Iran and the shadow of succession


Published on Friday 22 July 2022 Back to articles

New IRGC intelligence chief Mohammad Kazemi (left) and his predecessor Hossein Taeb

The Iranian domestic political scene is coming under renewed restrictions, notably more rigorous enforcement of the Islamic dress code but, more significantly, increasing pressure on civil society leaders. The security forces have three arrested film directors — Mohammad Rasoulof, Jafar Panahi, and Mostafa Aleahmad — as well as reformist leader Mostafa Tajzadeh. 

The filmmakers were among 100 Iranian film industry members who signed a letter and participated in a social media campaign — dubbed ‘Lay down your gun’ — calling on security forces to stop shooting protesters following the deadly Metropol building collapse in May. 

The behaviour patterns of the political regime suggest two reasons for tightening the reins in the midst of an economic crisis. 

First, tightening domestic conditions in advance of relaxing foreign policy is an established tactic to project strength in external relations. Second, the crackdown may be motivated by the regime’s desire not to show any weakness domestically in anticipation of major internal shifts. 

The second reason seems more plausible. Experts agree that the transition of power that will follow the demise of Ayatollah Ali Khamenei is already a guiding consideration in political decisions.

One manifestation of this trend can be seen in the replacement of Islamic Revolutionary Guard Corps (IRGC) intelligence chief Hossein Taeb, a cleric, with Brigadier General Mohammad Kazemi who is an IRGC commander. The military wing of the hard-line faction is thus consolidating its power.

Khamenei has been Supreme Leader since 1989. While his successor will have to be a cleric, all key elites would like to see someone whose sympathies lie closer to their agenda and preferences. This could lead to complex bargaining processes that will unsettle the political climate. For that reason, the security forces are attempting to limit the ability of critics to exacerbate a potentially turbulent climate.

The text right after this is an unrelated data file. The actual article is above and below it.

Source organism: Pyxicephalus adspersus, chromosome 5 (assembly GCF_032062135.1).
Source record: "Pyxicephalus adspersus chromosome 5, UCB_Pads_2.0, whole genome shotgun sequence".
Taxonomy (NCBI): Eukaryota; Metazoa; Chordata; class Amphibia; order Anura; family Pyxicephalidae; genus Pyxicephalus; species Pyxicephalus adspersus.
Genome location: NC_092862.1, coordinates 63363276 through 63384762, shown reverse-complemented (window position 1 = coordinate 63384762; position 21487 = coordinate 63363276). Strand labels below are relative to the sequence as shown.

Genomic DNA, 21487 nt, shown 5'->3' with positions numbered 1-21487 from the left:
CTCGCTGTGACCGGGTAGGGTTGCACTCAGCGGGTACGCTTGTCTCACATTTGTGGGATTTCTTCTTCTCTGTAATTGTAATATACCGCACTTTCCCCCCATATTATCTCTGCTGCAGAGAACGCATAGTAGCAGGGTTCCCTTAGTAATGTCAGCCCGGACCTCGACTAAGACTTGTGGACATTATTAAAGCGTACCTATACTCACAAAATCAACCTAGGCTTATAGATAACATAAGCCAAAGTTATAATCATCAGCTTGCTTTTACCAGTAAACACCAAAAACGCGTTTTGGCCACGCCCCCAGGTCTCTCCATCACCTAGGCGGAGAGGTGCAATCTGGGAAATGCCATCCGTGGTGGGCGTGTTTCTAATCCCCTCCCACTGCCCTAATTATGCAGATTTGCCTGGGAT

Once Khamenei dies, the Assembly of Experts will have to convene to elect a successor. President Raisi will be one of the candidates, and although his success is not a foregone conclusion it would ensure the smoothest of all transitions. As president, he has already had to consolidate his authority within the power structure. 

Some analysts expect a weak cleric to be propelled into the position by IRGC influence and then controlled by the Corps, but this scenario assumes that the IRGC leadership is united. One should not forget that their allegiance to Khamenei has in the past united IRGC commanders – and that this dynamic will change once he passes away. 

The only point that all IRGC commanders and most hard-line clerics agree on is that internal and external security is more important than social, political, and economic development. 

Experts argue that the succession issue also throws a shadow over the nuclear negotiations. They suggest that the death of Khamenei would lead to prolonged domestic bargaining, rendering the country weak towards its external enemies. The talks are thus affected by the desire not to lose or reduce nuclear capacity that could bolster Iran’s deterrence abilities if necessary. 

Tehran is between the horns of a dilemma. The collapse of the talks would have negative psychological and economic implications, but their success could force Iran to limit its nuclear capacity at a critical juncture. The solution is to prolong negotiations as much as possible.

This excerpt is taken from Iran Strategic Focus, our monthly intelligence report on Iran. Click here to receive a free sample copy.

The July 2022 issues of Iran Strategic Focus also includes the following:


  • Takeaways from the Russia–Türkiye–Iran summit

Politics & Society

  • The shadow of succession
  • Nuclear ambiguity
  • Drones as deterrents
  • Regional diplomacy
  • Former judicial official gets life

Special Feature

  • Iran–Russia co-operation 


  • Mostafa Tajzadeh

Economy & Energy

  • Currency under pressure
  • Bonds to the rescue?
  • Grain production
  • Shipping and transit potential
  • Iran–EU trade
  • June oil production
  • Azadegan oil field

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